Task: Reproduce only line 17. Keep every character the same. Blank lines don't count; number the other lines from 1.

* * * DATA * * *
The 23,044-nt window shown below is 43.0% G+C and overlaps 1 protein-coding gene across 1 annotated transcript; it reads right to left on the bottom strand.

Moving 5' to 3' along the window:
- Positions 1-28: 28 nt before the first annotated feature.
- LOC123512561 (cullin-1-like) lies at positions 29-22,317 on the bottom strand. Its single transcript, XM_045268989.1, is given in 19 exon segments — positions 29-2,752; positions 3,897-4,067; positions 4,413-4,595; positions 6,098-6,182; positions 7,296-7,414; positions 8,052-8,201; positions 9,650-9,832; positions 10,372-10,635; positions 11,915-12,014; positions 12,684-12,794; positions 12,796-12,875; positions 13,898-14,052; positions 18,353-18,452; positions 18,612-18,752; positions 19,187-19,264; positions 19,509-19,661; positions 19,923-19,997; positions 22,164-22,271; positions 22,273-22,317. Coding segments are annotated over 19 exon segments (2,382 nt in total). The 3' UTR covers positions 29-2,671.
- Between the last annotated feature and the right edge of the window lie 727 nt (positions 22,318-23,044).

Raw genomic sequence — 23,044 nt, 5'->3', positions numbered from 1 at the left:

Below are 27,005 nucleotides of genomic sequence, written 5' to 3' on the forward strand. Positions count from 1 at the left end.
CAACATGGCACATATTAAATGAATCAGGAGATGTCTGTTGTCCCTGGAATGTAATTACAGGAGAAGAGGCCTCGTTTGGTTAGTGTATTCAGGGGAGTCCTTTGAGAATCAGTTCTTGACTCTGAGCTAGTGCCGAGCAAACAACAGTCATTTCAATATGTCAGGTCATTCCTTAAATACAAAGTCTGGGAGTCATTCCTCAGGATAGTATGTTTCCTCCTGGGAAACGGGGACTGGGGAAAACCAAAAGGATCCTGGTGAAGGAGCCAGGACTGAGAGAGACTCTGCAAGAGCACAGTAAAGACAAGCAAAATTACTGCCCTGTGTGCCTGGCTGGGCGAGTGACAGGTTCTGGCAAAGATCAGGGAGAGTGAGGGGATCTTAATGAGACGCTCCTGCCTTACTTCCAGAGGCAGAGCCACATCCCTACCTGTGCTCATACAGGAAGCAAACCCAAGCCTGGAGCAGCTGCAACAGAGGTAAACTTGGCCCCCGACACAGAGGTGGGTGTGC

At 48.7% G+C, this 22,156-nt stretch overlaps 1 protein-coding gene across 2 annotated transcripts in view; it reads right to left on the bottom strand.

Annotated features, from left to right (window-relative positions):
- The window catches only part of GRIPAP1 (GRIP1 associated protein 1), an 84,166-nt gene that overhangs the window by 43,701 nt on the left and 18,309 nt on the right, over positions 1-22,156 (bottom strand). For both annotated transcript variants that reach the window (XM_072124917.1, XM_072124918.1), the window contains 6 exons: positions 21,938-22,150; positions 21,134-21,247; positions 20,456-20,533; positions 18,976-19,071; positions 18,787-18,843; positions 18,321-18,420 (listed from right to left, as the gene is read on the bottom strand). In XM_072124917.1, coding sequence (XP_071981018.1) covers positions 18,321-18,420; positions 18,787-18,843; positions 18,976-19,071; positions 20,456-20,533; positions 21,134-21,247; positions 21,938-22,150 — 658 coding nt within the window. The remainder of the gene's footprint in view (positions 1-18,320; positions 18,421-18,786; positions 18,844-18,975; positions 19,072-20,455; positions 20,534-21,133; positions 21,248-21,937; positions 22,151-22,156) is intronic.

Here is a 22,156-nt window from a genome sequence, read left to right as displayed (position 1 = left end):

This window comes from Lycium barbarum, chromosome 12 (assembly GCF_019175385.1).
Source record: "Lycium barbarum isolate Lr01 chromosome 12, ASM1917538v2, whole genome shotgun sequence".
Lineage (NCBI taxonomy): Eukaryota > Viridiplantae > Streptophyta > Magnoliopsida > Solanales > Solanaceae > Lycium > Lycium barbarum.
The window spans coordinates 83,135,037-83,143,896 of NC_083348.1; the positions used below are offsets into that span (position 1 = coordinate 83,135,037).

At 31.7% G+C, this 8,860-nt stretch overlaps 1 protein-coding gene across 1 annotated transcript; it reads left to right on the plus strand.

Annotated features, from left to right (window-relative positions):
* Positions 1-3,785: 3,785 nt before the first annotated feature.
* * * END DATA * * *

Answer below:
At 31.7% G+C, this 8,860-nt stretch overlaps 1 protein-coding gene across 1 annotated transcript; it reads left to right on the plus strand.